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Response to Judi Lynn (Original post)

Wed Oct 30, 2019, 11:42 PM

10. Can foie gras ever be ethical?

As the ban on foie gras is lifted in California, campaigners continue to fight against the force-feeding of geese. But what if the geese gorged themselves voluntarily? On one farm in Spain, the birds do just that

Trevor Baker
Wed 14 Jan 2015 07.50 ESTLast modified on Thu 2 Aug 2018 14.44 EDT

There has been jubilation in many of California’s swankiest restaurants this week as, for the first time in more than two years, customers have been legally allowed to enjoy the controversial delicacy foie gras. Indeed, some chefs have revelled in their role as the “baddies” of the animal rights world, boasting on social media that they’d been stocking it all along, planning celebratory feasts on the rich, creamy duck liver and all but laughing in the faces of birds choking on their food pipes.

However, the US district court has struck down the Californian ban on selling foie gras, which came into effect in 2012, not because they have a view on whether the product is cruel, but because they decided it was unconstitutional. Individual states aren’t allowed to impose rulings on “labelling, packaging or ingredient requirements”. Strictly speaking, it is not foie gras that California banned. They banned products produced by the “force-feeding of a bird for the purpose of enlarging its liver beyond normal size”.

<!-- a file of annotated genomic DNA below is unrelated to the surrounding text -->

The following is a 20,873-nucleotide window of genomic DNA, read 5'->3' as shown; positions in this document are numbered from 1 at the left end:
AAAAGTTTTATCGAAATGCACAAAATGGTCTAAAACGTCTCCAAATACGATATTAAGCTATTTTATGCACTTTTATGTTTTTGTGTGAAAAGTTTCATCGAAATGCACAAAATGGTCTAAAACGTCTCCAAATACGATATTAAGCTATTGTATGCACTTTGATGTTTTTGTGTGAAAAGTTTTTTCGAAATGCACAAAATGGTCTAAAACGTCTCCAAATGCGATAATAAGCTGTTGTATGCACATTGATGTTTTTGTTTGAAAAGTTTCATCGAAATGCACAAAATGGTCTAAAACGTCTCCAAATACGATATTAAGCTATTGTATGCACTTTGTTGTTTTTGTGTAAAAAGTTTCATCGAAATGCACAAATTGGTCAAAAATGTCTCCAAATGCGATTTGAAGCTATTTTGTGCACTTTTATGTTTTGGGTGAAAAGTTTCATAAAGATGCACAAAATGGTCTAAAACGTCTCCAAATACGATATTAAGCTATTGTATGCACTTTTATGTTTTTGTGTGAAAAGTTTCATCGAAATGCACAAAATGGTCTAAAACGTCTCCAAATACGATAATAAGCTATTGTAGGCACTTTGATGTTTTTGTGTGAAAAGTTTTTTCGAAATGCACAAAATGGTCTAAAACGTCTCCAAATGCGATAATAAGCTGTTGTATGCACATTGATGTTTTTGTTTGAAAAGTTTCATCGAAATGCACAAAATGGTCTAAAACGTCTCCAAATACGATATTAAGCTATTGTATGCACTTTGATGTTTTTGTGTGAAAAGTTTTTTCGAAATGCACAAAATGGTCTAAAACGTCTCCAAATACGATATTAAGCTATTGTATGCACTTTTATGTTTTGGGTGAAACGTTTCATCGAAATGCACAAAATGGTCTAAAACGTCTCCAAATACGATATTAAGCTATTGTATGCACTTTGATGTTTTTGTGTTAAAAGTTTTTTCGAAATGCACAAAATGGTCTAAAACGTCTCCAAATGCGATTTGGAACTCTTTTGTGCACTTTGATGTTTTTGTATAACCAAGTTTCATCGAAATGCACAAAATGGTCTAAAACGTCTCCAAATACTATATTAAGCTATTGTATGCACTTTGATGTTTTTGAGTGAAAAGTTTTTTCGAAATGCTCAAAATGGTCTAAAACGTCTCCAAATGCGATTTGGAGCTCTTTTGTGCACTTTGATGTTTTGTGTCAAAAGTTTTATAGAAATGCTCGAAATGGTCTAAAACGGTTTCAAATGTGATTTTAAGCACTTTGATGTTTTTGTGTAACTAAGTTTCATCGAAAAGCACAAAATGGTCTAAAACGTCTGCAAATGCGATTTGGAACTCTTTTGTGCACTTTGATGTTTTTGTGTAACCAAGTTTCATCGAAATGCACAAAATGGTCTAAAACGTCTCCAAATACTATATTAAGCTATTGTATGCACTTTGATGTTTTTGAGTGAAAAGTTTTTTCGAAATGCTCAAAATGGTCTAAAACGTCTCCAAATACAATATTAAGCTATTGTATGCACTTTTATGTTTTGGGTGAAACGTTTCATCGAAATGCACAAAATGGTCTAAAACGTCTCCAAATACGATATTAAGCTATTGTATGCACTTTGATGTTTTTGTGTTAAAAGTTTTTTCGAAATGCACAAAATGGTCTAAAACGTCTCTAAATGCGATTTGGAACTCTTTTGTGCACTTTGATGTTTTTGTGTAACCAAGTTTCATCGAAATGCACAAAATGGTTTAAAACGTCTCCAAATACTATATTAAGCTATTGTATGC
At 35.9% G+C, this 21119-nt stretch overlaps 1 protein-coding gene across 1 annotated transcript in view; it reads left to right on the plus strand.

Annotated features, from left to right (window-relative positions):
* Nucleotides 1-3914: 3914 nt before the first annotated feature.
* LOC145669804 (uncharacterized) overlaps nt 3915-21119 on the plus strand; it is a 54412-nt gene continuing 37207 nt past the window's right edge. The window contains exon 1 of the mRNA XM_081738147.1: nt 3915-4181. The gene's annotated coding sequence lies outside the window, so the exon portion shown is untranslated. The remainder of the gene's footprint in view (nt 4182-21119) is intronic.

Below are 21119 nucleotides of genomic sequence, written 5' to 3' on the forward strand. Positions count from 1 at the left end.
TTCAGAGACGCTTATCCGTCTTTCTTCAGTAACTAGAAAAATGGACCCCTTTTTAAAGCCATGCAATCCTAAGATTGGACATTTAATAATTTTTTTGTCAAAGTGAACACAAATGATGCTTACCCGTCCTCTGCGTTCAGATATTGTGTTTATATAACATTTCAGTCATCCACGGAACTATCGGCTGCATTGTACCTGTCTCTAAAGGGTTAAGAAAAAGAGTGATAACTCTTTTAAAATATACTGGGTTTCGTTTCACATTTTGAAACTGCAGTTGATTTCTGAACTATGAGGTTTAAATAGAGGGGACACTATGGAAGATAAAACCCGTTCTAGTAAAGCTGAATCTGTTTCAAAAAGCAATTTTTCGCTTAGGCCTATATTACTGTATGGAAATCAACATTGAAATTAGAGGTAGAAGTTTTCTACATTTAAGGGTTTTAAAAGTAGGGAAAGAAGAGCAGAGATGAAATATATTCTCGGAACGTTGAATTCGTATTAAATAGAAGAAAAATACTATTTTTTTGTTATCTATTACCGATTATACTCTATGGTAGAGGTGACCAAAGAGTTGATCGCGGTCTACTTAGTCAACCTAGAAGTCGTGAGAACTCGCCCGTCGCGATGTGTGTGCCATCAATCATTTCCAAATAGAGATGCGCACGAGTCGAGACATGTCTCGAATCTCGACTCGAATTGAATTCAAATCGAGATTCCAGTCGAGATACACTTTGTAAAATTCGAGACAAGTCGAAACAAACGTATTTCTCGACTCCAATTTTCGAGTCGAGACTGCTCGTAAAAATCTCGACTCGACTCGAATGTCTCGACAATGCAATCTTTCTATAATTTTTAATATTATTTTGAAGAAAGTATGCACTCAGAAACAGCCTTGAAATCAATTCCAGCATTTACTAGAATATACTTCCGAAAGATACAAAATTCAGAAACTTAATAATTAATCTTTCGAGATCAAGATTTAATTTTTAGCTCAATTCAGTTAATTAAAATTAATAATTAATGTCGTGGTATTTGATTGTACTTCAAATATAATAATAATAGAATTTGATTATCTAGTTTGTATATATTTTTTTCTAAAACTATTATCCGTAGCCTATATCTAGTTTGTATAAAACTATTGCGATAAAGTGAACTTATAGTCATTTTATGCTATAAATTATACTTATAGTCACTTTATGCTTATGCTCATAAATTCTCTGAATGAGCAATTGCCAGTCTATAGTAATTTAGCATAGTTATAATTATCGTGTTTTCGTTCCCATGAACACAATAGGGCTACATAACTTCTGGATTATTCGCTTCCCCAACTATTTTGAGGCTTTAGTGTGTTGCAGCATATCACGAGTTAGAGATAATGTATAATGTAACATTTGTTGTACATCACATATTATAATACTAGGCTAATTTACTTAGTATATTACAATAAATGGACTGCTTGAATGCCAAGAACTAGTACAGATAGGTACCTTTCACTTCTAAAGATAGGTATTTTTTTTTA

This may seem like a semantic point, but it could be crucial in the next legal challenge. Food law expert Baylen Linnekin, himself a defender of foie gras, quotes the Humane Society campaigner Paul Shapiro’s claim that: “Force-feeding is not an ‘ingredient’ of foie gras, since foie gras can be produced without resorting to such cruel methods.” This might cause some surprise on both sides of the debate. In France, the country where foie gras is most deeply embedded in the culture, the product is defined by law as the liver of a goose or duck fattened by a feeding tube, a process known as “gavage”. Overfeeding causes a chemical change within the liver as it stores fat cells, creating the smooth texture beloved by sybarites from the ancient Egyptians to the present day.

However, there is at least one producer who doesn’t create his foie gras by force. Spanish farmer Eduardo Sousa came to prominence when food writer Dan Barber featured him in a TED talk called The Surprising Parable of Foie Gras. Sousa produces what his fans call “ethical foie”, but which he prefers to call “natural”.


Humane Decisions:

Hundreds of restaurants around the world have stopped serving foie gras because of its inherent and obvious animal cruelty.


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It's horrific when people believe humane choices might interfere with their maximum satiation. No compromises, eh?

It IS a matter of depth of character, maturity, intelligence, civility. Nothing but.

Apparently some have, after reflection, decided it's better to live without a conscience.

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